By Jim Schutze
By Rachel Watts
By Lauren Drewes Daniels
By Anna Merlan
By Lee Escobedo
Critics never acknowledge the changes SEG has made, McLaren says. So a guy's tooth was knocked out in UFC I; now, all combatants are asked to wear mouth protectors. Yes, Matua was briefly knocked unconscious from Tank's final, nasty blow to the head; but a ringside doctor and ambulance crew immediately attended to him, and he eventually left the Octagon on his feet.
Another no-no in the UFC is padded gloves--the kind boxers use. "Boxing gloves are a weapon," McLaren says. "They allow a man to hit another man in the head over and over again." Without gloves, he adds, the head is a lot harder than a person's hand, and that fact will naturally bring some caution to a barefisted brawl.
Gloves, however, are a necessity if one wishes to fight in a state with a boxing commission--like Texas. In Oklahoma, a boxing commission was launched in 1995, right after UFC IV had been staged in Tulsa. That move effectively banned the sport in that state. Jim Hall, Oklahoma's boxing administrator, said at the time that he was concerned about the no-rules nature of the UFC. Hall, who is also past president of the Association of Boxing Commissioners, sees no problem with today's UFC matches, but worries about the safety of the fighters--even if they don't themselves.
Although the UFC has never staged an event in Texas, a recent change to the state's boxing rules could be used to bar the event because contenders are now required to wear gloves.
Some lawmakers object to the sport altogether, and have tried to ban it. In Arizona, Republican Sen. John McCain has advocated starting a federal boxing commission to prevent UFC-style events. Newspapers across the country have condemned the fights as barbarous. Yet these same critics defend boxing, because of the commissions that watch over it.
This riles UFC advocates. To hold boxing up as the standard that all fighting events should equal is akin to holding up a criminal as a model citizen, McLaren says.
"Boxing stinks," he says. "It seems rigged. The best draw in boxing is a convicted rapist...who is held up as the epitome of the sport. To be like boxing would be a step down for us."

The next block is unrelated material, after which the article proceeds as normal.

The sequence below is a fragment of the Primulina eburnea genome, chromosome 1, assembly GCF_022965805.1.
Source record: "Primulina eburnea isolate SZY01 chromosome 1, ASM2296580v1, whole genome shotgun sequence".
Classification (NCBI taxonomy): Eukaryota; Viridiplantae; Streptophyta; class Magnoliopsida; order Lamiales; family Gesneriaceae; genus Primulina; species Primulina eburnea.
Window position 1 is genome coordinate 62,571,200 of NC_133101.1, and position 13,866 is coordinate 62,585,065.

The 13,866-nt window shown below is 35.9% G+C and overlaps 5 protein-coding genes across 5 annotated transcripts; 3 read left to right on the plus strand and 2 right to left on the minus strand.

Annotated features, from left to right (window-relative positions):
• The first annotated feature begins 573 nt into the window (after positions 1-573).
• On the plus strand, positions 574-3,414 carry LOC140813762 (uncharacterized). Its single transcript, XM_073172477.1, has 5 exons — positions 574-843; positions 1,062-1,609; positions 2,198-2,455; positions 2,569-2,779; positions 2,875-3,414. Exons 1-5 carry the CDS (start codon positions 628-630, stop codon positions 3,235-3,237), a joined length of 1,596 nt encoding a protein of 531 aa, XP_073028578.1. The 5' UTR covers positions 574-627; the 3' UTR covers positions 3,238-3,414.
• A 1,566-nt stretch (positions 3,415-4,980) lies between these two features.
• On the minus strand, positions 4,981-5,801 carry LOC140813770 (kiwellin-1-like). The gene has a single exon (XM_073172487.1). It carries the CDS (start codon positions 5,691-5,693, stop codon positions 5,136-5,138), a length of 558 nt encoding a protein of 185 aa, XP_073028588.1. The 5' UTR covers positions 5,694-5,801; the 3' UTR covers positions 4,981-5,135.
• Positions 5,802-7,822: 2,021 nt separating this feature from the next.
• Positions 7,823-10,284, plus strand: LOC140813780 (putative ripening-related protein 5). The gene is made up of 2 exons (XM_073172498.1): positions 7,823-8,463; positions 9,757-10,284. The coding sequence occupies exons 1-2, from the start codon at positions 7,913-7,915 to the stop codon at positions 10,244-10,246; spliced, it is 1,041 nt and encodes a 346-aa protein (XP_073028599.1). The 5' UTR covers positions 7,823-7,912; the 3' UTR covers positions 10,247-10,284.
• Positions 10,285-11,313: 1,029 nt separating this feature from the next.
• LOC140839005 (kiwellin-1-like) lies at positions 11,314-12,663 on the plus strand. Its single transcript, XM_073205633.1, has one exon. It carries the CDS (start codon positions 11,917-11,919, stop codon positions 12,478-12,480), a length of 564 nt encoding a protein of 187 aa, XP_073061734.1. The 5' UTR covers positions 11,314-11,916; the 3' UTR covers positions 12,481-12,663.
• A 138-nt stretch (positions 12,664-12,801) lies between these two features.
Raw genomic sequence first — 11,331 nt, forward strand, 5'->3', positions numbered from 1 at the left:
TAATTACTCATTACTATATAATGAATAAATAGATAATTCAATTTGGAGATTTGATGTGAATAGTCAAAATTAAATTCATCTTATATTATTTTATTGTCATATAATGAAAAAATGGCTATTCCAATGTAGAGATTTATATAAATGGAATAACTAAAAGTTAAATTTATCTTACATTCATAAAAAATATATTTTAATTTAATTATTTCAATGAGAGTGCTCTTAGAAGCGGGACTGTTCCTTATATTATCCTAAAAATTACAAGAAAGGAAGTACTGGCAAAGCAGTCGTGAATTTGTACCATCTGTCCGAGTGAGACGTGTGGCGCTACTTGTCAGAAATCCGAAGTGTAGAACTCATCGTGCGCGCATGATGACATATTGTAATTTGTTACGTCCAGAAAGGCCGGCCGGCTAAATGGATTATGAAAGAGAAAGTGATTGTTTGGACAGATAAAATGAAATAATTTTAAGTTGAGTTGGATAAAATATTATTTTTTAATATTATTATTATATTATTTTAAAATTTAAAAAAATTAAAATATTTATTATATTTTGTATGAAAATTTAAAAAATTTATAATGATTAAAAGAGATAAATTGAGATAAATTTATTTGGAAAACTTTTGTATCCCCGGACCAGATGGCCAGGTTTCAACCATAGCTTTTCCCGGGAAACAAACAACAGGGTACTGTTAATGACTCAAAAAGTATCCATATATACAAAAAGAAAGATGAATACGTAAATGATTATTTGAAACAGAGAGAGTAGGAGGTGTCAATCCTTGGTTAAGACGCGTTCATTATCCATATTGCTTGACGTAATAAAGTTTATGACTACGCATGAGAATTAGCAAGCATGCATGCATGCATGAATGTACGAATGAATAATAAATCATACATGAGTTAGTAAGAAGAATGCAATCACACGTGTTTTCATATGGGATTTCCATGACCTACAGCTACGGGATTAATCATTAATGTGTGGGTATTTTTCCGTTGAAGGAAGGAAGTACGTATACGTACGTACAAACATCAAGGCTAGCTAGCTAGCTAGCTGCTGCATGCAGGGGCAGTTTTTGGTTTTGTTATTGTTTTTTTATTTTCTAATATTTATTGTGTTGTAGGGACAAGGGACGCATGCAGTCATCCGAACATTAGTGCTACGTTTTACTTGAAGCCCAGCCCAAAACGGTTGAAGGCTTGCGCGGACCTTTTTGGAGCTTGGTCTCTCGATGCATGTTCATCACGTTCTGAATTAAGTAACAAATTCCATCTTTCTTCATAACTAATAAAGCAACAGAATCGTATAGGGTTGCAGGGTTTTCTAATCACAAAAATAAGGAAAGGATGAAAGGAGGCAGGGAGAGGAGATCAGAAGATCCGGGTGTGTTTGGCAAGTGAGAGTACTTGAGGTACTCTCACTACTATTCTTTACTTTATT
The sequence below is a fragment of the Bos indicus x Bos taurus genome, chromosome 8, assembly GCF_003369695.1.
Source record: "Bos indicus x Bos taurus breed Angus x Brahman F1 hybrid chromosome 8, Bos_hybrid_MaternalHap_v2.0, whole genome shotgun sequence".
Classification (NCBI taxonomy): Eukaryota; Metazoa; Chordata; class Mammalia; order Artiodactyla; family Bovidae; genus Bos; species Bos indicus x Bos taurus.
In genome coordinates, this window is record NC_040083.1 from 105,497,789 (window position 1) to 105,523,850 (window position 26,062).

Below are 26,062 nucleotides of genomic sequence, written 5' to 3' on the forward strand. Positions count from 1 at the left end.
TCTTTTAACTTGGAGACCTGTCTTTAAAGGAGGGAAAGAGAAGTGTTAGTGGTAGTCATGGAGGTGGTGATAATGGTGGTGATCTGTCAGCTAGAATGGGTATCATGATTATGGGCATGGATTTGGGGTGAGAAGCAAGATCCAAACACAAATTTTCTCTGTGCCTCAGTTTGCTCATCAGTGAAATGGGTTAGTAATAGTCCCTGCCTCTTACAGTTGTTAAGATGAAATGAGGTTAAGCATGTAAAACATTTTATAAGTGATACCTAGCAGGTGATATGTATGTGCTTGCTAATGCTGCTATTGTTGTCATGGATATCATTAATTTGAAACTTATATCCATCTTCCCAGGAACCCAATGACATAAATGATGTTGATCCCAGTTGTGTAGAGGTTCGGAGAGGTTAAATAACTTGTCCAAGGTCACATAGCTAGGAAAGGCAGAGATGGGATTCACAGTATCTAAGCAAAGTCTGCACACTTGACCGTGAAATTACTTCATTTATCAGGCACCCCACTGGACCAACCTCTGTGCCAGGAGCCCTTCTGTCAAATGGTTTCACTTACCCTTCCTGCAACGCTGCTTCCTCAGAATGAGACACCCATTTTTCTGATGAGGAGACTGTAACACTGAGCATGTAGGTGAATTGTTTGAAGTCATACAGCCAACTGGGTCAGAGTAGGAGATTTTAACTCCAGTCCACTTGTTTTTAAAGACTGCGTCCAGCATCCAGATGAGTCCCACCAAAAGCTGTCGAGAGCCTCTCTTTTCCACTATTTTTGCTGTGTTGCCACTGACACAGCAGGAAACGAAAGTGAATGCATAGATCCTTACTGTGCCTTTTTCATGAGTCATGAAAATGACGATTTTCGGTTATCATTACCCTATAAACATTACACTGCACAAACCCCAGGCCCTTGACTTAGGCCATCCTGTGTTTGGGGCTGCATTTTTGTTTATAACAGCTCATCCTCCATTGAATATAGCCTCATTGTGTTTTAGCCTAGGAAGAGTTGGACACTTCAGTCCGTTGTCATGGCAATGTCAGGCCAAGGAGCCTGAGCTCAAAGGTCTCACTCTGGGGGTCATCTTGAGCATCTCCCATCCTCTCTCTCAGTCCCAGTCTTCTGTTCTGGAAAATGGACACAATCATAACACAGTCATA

Pay-per-view numbers show growing audience appreciation for the UFC. Since its first pay-per-view broadcast in 1993, the UFC has increased its audience by leaps and bounds--from 80,000 to more than 300,000 for the Ultimate Ultimate.
Hugh Panero, CEO of Request Television, the largest pay-per-view distributor in America, says the UFC has pulled impressive numbers in its short run. He ranks its matches third in ratings of all pay-per-view events, behind major boxing matches and major professional wrestling matches. But he doesn't see ultimate fighting surpassing boxing anytime soon.
Those who don't want to pony up the UFC's $19.95 pay-per-view fee can pick up a video if they can find it. Rentals of UFC videos have been strong, making them the most popular sports titles in the country for Blockbuster Video, according to a company source.
Why do it?
It's the first thing you want to ask someone who has fought or aspires to fight in the UFC. For Dallas' Mezger, Macias, and Telligman, the answers differ, but the sentiment is the same. The Octagon gives them a chance to show off.
"After being in that ring, I'm afraid of nothing and no one," Guy Mezger says. "I got a chance to face death, so to speak. I lived. I won."
Nowhere else in martial arts is there a tournament that pits the different fighting disciplines against each other, Mezger says. The UFC also showcases some relatively obscure martial arts. Most people are familiar with kickboxing, but not many have heard of Muay Thai fighting, the full-contact version of kickboxing that allows elbow and knee blows to the body and legs.
You may be tops in your respective fighting art, but the UFC is the way to know how you truly rate, Mezger adds.
Mezger is a philosopher in the body of an action hero--6 feet 1, lean, 205 pounds, with a face like a saint and long black hair pulled into a ponytail. His manners are old-fashioned: He holds doors open and pulls out chairs for women, for example. And for him, fighting has been a means to several ends: first, to channel his youthful exuberance; next, to make money; and now, to own and operate his own freestyle martial-arts studio.
Mezger got into martial arts at age eight--when he began wrestling. Later, at 13, he got into karate. The two sports kept him too exhausted to cause much trouble, he says.
Fighting in the UFC was the break he needed to advance his professional ambitions. As a result of his two UFC appearances, Mezger now fights monthly in Japan, where the money is good and steady for UFC-style sports. "To be honest, the notoriety has been good," Mezger says. "I think it suits me."
For Anthony Macias, who fights under the name Mad Dog, participating in the UFC is living his lifelong dream: a chance to fight on television. "You know, like the Bruce Lee movies," he says. "That's why I'm so happy."